Patients presenting with symptoms of acute asthma are traditionally treated with short-acting β2-agonists [1, 2]. Formoterol is a long-acting β2-agonist with a rapid onset of action, producing bronchodilation within 1–3 minutes of inhalation [3–5]. This effect is comparable with that of salbutamol , making formoterol suitable for the treatment of acute asthma. In this setting, formoterol has proved both safe and efficacious [6, 7]. A large study performed in an emergency room setting by Boonsawat and colleagues  showed that high-dose formoterol was as rapid and effective as high-dose salbutamol in reversing bronchoconstriction in patients with severe asthma, but formoterol produced greater improvements than salbutamol in lung function over 4 hours. For this reason, formoterol has been licensed for use as both maintenance therapy and as an alternative to salbutamol and terbutaline for the relief of acute asthma symptoms.
Asthma patients experiencing acute symptoms may use their β2-agonist reliever medication repeatedly. This can result in downregulation of β2-receptors and consequent relative refractoriness to the bronchodilatory effects of this class of drug [8, 9]. High doses of inhaled corticosteroid (ICS) have been reported to upregulate these receptors and restore β2-agonist responsiveness .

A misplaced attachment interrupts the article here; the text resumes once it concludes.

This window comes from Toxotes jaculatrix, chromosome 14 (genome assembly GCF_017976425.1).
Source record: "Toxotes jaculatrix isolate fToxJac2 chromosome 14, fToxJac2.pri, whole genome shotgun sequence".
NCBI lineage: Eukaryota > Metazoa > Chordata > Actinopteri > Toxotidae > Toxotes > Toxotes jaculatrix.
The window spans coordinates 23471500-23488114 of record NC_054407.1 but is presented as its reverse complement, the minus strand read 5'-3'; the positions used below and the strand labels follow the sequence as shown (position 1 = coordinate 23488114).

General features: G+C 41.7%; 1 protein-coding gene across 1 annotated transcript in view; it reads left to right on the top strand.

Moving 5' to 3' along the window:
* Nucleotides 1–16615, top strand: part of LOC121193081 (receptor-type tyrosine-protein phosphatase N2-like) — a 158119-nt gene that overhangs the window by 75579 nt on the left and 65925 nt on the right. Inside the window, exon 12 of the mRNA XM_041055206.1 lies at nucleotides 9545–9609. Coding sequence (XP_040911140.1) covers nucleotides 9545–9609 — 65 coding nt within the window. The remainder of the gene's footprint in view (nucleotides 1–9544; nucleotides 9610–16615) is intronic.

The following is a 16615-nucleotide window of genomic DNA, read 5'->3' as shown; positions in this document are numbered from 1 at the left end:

In order to study the potential of this favourable interaction, Pansegrouw  examined the use of combined ICS and short-acting β2-agonist treatment in patients with acute asthma who initially showed no response to β2-agonist therapy. It was reported that 'priming' patients with ICS before commencing nebulised β2-agonist treatment was more effective than therapy with the β2-agonist alone at improving features of the exacerbation, including lung function . Although, to our knowledge, this study has not been repeated, it raises the prospect that budesonide and formoterol – which are now available together in a combination inhaler (Symbicort®; budesonide/formoterol) – may be more effective than formoterol given alone in treating patients with acute asthma who initially show no response to β2-agonist therapy. The present study was designed to compare the efficacy of budesonide/formoterol with that of formoterol for the treatment of patients with acute asthma who had evidence of relative refractoriness to the administration of a short-acting β2-agonist.